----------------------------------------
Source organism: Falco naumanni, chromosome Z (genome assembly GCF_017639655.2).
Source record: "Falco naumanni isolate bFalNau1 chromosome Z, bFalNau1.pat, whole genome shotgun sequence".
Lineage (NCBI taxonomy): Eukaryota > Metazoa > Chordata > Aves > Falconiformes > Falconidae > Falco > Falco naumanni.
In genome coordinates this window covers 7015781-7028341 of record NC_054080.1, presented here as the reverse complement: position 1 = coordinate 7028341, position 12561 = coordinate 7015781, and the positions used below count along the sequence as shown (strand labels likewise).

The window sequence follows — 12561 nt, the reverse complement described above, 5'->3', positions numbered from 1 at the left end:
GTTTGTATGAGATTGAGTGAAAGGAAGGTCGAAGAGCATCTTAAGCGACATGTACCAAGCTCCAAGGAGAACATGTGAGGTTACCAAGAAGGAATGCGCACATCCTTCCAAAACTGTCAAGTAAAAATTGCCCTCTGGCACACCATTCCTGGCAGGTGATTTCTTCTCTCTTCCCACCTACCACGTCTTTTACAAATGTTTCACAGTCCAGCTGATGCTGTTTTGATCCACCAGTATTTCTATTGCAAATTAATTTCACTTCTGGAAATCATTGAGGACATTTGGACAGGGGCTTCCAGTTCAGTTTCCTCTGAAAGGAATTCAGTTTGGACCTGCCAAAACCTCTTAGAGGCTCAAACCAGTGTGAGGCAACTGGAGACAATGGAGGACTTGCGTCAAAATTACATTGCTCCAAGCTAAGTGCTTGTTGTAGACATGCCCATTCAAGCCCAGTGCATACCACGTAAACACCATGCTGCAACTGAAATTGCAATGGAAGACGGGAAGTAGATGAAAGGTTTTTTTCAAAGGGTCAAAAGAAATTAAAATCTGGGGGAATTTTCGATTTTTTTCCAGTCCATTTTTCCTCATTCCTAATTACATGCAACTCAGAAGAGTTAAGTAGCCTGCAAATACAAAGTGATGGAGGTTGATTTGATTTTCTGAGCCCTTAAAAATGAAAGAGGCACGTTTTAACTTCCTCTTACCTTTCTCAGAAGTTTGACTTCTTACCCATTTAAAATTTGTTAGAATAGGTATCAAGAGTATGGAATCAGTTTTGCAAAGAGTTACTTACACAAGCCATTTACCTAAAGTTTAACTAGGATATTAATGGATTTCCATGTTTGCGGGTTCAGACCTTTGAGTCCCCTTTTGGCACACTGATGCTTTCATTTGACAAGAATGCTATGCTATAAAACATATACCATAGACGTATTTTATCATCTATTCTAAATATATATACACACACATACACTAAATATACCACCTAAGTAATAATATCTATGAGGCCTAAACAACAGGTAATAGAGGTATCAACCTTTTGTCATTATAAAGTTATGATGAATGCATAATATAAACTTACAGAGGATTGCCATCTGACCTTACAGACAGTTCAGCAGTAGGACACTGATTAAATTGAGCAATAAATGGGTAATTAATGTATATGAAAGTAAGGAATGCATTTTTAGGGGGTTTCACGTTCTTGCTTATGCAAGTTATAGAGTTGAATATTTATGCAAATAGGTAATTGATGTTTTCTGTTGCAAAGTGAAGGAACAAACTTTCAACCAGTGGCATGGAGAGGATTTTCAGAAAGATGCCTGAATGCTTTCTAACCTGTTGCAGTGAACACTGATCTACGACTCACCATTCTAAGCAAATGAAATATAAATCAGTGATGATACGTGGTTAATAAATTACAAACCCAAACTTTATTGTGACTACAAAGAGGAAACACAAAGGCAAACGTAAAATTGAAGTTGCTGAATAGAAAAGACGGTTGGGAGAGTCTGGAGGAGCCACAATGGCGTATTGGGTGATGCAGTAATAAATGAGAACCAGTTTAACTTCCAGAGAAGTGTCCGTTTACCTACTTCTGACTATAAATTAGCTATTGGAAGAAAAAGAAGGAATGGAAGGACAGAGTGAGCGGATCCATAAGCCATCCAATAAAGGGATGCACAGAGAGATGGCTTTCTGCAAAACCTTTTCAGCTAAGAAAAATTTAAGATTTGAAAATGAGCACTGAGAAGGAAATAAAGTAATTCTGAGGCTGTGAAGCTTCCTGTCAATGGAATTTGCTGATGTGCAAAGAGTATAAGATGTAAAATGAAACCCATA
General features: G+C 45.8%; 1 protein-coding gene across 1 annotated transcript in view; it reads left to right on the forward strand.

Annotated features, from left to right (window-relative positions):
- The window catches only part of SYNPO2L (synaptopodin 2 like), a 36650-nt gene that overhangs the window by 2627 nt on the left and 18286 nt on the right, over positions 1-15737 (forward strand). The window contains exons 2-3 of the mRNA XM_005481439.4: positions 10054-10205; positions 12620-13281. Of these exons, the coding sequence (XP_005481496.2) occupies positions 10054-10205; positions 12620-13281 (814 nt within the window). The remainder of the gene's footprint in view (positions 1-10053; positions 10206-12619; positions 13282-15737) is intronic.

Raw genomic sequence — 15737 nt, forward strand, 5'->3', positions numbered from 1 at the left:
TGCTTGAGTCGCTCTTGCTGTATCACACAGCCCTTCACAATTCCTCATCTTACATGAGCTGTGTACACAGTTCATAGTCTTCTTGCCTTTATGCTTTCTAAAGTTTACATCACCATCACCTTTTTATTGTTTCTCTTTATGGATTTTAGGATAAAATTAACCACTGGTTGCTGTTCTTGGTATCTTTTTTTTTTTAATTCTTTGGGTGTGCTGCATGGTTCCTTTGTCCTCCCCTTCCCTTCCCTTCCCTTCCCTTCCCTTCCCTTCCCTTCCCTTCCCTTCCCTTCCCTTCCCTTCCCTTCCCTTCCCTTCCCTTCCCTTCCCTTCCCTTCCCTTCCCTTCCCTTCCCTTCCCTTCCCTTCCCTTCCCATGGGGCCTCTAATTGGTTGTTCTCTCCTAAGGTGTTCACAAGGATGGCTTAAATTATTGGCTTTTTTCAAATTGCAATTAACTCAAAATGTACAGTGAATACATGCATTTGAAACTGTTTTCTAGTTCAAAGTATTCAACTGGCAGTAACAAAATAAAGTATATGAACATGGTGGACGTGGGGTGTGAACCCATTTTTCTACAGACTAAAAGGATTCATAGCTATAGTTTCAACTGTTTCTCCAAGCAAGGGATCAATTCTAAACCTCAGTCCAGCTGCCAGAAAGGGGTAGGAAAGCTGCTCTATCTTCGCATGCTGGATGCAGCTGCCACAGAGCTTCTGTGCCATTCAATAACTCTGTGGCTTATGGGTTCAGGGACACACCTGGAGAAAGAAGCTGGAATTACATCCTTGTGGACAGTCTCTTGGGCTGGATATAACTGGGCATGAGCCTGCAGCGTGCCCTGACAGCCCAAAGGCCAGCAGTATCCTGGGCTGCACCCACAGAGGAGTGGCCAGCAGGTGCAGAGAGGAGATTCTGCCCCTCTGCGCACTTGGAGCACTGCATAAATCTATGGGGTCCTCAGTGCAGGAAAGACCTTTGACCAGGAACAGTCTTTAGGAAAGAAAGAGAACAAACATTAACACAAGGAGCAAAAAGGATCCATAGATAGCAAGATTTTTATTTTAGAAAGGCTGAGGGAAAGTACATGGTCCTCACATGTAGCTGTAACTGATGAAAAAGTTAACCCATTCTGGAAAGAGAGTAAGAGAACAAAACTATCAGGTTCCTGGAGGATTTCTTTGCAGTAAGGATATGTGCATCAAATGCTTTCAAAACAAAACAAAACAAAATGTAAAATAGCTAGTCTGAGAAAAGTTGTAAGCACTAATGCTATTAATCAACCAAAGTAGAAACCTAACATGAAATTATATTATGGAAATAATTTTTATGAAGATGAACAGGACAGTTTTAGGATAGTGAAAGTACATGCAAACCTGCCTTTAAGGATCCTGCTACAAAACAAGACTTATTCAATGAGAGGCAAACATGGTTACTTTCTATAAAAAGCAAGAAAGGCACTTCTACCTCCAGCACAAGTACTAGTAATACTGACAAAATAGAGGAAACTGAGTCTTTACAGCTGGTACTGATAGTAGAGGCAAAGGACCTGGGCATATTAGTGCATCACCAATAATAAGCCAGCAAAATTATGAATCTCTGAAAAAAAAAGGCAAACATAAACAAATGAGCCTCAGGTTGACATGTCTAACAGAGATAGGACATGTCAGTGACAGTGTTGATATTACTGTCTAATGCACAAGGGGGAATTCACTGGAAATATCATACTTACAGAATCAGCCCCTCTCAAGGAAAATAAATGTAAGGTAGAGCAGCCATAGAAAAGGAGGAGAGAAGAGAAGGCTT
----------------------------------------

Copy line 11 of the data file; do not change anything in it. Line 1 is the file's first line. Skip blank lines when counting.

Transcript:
TGCTTGAGTCGCTCTTGCTGTATCACACAGCCCTTCACAATTCCTCATCTTACATGAGCTGTGTACACAGTTCATAGTCTTCTTGCCTTTATGCTTTCTAAAGTTTACATCACCATCACCTTTTTATTGTTTCTCTTTATGGATTTTAGGATAAAATTAACCACTGGTTGCTGTTCTTGGTATCTTTTTTTTTTTAATTCTTTGGGTGTGCTGCATGGTTCCTTTGTCCTCCCCTTCCCTTCCCTTCCCTTCCCTTCCCTTCCCTTCCCTTCCCTTCCCTTCCCTTCCCTTCCCTTCCCTTCCCTTCCCTTCCCTTCCCTTCCCTTCCCTTCCCTTCCCTTCCCTTCCCTTCCCTTCCCTTCCCTTCCCATGGGGCCTCTAATTGGTTGTTCTCTCCTAAGGTGTTCACAAGGATGGCTTAAATTATTGGCTTTTTTCAAATTGCAATTAACTCAAAATGTACAGTGAATACATGCATTTGAAACTGTTTTCTAGTTCAAAGTATTCAACTGGCAGTAACAAAATAAAGTATATGAACATGGTGGACGTGGGGTGTGAACCCATTTTTCTACAGACTAAAAGGATTCATAGCTATAGTTTCAACTGTTTCTCCAAGCAAGGGATCAATTCTAAACCTCAGTCCAGCTGCCAGAAAGGGGTAGGAAAGCTGCTCTATCTTCGCATGCTGGATGCAGCTGCCACAGAGCTTCTGTGCCATTCAATAACTCTGTGGCTTATGGGTTCAGGGACACACCTGGAGAAAGAAGCTGGAATTACATCCTTGTGGACAGTCTCTTGGGCTGGATATAACTGGGCATGAGCCTGCAGCGTGCCCTGACAGCCCAAAGGCCAGCAGTATCCTGGGCTGCACCCACAGAGGAGTGGCCAGCAGGTGCAGAGAGGAGATTCTGCCCCTCTGCGCACTTGGAGCACTGCATAAATCTATGGGGTCCTCAGTGCAGGAAAGACCTTTGACCAGGAACAGTCTTTAGGAAAGAAAGAGAACAAACATTAACACAAGGAGCAAAAAGGATCCATAGATAGCAAGATTTTTATTTTAGAAAGGCTGAGGGAAAGTACATGGTCCTCACATGTAGCTGTAACTGATGAAAAAGTTAACCCATTCTGGAAAGAGAGTAAGAGAACAAAACTATCAGGTTCCTGGAGGATTTCTTTGCAGTAAGGATATGTGCATCAAATGCTTTCAAAACAAAACAAAACAAAATGTAAAATAGCTAGTCTGAGAAAAGTTGTAAGCACTAATGCTATTAATCAACCAAAGTAGAAACCTAACATGAAATTATATTATGGAAATAATTTTTATGAAGATGAACAGGACAGTTTTAGGATAGTGAAAGTACATGCAAACCTGCCTTTAAGGATCCTGCTACAAAACAAGACTTATTCAATGAGAGGCAAACATGGTTACTTTCTATAAAAAGCAAGAAAGGCACTTCTACCTCCAGCACAAGTACTAGTAATACTGACAAAATAGAGGAAACTGAGTCTTTACAGCTGGTACTGATAGTAGAGGCAAAGGACCTGGGCATATTAGTGCATCACCAATAATAAGCCAGCAAAATTATGAATCTCTGAAAAAAAAAGGCAAACATAAACAAATGAGCCTCAGGTTGACATGTCTAACAGAGATAGGACATGTCAGTGACAGTGTTGATATTACTGTCTAATGCACAAGGGGGAATTCACTGGAAATATCATACTTACAGAATCAGCCCCTCTCAAGGAAAATAAATGTAAGGTAGAGCAGCCATAGAAAAGGAGGAGAGAAGAGAAGGCTT